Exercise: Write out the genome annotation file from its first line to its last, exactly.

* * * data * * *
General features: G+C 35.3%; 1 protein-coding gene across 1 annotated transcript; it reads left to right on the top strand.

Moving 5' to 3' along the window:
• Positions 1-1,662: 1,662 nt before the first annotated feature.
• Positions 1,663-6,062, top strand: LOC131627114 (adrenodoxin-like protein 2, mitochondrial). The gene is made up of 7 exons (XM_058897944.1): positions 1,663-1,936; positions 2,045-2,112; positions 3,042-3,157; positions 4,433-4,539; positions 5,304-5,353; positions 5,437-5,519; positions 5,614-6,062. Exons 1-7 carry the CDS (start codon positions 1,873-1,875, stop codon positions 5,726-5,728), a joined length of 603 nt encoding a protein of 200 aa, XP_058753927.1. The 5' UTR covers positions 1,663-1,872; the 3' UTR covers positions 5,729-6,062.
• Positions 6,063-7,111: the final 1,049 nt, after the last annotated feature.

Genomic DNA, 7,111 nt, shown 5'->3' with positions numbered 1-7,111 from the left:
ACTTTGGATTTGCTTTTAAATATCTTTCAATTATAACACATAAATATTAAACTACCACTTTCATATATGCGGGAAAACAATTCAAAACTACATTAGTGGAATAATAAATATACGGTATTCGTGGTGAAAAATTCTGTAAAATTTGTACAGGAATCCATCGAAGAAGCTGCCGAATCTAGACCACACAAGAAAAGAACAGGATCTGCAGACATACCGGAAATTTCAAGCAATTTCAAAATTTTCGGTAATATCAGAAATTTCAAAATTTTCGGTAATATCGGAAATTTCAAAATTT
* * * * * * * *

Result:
General features: G+C 35.3%; 1 protein-coding gene across 1 annotated transcript; it reads left to right on the top strand.

Moving 5' to 3' along the window:
• Positions 1-1,662: 1,662 nt before the first annotated feature.
• Positions 1,663-6,062, top strand: LOC131627114 (adrenodoxin-like protein 2, mitochondrial). The gene is made up of 7 exons (XM_058897944.1): positions 1,663-1,936; positions 2,045-2,112; positions 3,042-3,157; positions 4,433-4,539; positions 5,304-5,353; positions 5,437-5,519; positions 5,614-6,062. Exons 1-7 carry the CDS (start codon positions 1,873-1,875, stop codon positions 5,726-5,728), a joined length of 603 nt encoding a protein of 200 aa, XP_058753927.1. The 5' UTR covers positions 1,663-1,872; the 3' UTR covers positions 5,729-6,062.
• Positions 6,063-7,111: the final 1,049 nt, after the last annotated feature.

Genomic DNA, 7,111 nt, shown 5'->3' with positions numbered 1-7,111 from the left:
ACTTTGGATTTGCTTTTAAATATCTTTCAATTATAACACATAAATATTAAACTACCACTTTCATATATGCGGGAAAACAATTCAAAACTACATTAGTGGAATAATAAATATACGGTATTCGTGGTGAAAAATTCTGTAAAATTTGTACAGGAATCCATCGAAGAAGCTGCCGAATCTAGACCACACAAGAAAAGAACAGGATCTGCAGACATACCGGAAATTTCAAGCAATTTCAAAATTTTCGGTAATATCAGAAATTTCAAAATTTTCGGTAATATCGGAAATTTCAAAATTT